Friday, April 15, 2011

Seasonal climate forecasts possible in Africa but not helping yet

Laurie Goering in AlertNet: For African farmers struggling to cope with increasingly erratic conditions linked to climate change, there’s good – and bad - news. The good news is that in parts of sub-Saharan Africa, scientists can now issue reasonably reliable seasonal climate forecasts a month or more in advance of the planting season, giving growers a chance to opt for different kinds of crops or other measures to adapt to upcoming conditions. That has the potential to improve food security in many climate-vulnerable parts of Africa, and reduce the impact on some of the world’s poorest people of droughts, floods and temperature surges.

The bad news is that those forecasts, and other historical weather information farmers need to judge risk and make good decisions, still are not reaching most growers, in part because meteorological data in many African countries is available only at a cost.

Weather information “is an essential resource for adaptation (to climate change) and development,” said James W. Hansen, a researcher on climate change, agriculture and food security at the Consultative Group on International Agricultural Research (CGIAR) and lead author of a new report on seasonal climate forecasting and agriculture in Africa.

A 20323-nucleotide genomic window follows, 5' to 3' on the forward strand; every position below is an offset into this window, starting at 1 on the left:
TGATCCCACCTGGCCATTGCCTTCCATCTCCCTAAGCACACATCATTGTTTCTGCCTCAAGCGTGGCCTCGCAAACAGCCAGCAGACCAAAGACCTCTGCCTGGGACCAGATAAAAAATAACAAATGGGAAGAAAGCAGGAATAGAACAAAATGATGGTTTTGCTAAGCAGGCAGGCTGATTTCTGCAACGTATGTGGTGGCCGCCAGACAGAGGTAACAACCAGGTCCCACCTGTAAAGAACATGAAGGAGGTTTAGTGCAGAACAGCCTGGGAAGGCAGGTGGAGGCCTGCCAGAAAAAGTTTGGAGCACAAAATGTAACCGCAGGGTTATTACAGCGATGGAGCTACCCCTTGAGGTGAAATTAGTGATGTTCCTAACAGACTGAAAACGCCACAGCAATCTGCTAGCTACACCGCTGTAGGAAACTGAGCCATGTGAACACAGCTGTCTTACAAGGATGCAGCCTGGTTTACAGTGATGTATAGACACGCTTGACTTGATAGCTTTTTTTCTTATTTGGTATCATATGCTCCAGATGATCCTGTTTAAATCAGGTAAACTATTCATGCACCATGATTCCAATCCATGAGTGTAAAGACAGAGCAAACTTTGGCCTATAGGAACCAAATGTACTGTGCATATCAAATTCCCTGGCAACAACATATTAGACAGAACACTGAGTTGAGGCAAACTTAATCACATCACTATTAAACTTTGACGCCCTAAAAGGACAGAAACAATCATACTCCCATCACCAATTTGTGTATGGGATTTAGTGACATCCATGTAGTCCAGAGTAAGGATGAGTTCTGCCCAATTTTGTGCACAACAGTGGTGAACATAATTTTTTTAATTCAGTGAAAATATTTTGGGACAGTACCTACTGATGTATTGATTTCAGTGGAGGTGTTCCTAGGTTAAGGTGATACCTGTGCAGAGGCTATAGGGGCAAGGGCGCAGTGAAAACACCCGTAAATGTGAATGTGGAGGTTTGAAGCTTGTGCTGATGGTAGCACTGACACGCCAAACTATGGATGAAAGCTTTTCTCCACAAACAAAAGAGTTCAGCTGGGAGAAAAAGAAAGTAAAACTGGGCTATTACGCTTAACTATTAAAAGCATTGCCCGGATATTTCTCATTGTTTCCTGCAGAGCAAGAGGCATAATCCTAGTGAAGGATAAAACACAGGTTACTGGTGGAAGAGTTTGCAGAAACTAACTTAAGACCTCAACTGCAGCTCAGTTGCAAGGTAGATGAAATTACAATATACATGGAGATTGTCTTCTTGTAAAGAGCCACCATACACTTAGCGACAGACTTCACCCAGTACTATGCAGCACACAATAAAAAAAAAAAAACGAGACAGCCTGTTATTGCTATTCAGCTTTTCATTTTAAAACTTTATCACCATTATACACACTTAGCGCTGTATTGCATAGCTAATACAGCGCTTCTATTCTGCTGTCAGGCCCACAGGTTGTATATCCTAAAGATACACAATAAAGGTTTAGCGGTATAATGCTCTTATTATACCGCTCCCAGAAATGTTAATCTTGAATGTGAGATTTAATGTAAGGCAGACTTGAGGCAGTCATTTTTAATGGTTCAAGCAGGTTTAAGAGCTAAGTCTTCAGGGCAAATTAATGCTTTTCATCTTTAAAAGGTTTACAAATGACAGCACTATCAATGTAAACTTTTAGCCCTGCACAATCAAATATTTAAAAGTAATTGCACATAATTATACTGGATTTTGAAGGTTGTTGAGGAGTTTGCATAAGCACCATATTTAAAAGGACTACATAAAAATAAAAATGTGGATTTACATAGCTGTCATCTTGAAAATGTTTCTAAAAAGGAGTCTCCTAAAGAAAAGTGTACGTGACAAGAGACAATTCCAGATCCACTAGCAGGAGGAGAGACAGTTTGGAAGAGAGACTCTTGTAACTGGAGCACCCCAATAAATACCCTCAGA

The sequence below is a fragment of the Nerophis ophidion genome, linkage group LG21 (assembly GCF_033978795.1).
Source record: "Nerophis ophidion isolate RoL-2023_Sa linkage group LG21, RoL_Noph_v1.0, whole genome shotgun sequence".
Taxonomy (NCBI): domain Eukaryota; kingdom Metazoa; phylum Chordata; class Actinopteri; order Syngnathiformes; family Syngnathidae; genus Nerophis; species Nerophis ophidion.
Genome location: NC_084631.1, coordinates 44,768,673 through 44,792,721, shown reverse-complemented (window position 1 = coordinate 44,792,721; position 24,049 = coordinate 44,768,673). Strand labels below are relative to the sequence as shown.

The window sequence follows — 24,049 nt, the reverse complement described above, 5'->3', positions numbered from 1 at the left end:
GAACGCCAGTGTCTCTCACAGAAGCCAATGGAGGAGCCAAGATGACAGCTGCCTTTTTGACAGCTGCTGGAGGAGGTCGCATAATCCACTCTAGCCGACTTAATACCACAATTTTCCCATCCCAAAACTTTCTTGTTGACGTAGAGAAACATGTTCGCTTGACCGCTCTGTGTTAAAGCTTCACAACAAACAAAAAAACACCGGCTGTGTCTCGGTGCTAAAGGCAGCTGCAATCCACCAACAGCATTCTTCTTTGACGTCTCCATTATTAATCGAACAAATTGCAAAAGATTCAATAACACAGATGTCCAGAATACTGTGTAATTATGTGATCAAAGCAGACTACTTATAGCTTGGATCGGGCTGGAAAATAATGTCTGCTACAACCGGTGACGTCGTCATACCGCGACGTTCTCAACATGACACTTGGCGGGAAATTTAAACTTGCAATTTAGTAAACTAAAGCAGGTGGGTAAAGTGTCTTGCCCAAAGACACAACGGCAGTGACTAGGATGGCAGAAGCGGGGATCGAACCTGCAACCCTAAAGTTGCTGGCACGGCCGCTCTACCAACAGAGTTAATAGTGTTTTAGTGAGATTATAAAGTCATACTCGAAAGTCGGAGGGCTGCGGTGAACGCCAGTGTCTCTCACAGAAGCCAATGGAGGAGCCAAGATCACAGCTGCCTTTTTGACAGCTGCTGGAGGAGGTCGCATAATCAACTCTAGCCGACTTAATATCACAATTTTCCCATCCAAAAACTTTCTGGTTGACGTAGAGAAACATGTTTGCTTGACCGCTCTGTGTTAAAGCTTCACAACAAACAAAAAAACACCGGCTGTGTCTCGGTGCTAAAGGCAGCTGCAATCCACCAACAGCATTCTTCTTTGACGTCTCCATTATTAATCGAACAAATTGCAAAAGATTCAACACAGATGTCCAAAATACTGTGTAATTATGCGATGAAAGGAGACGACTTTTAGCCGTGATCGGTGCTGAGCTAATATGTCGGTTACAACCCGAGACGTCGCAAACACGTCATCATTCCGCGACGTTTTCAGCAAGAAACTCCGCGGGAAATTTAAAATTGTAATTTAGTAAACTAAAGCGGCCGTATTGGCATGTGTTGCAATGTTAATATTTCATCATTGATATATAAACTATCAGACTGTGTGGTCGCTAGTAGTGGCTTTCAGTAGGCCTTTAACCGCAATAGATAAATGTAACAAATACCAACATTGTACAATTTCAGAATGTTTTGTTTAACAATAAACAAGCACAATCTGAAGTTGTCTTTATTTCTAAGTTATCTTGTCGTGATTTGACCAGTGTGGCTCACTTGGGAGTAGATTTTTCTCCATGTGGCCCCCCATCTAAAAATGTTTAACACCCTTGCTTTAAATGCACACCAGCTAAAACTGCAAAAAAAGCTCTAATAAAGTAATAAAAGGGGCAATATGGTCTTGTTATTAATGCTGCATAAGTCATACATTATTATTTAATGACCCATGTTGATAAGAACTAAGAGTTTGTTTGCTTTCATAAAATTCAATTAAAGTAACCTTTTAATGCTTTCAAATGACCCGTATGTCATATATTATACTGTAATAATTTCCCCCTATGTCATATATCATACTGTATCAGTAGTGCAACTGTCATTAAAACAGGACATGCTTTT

But “as long as these (data) are seen as a revenue source for Met services rather than as a public good for development, the people who are most affected by climate change, climate variability and poverty won’t have much access to innovations,” he said in a telephone interview.

Growing climate variability is making life increasingly difficult for farmers throughout sub-Saharan Africa. Some areas, particularly in southern and eastern Africa, are seeing extended droughts and high temperatures that can make growing staples like maize a challenge. Other regions, including parts of West Africa, have struggled with extreme rainfall…

Students in Hai, Tanzania tending school crops in Hai, Kilimanjaro Region, Tanzania. Shot by Ron Rieckenberg, Wikimedia Commons, under the Creative Commons Attribution 3.0 Unported license

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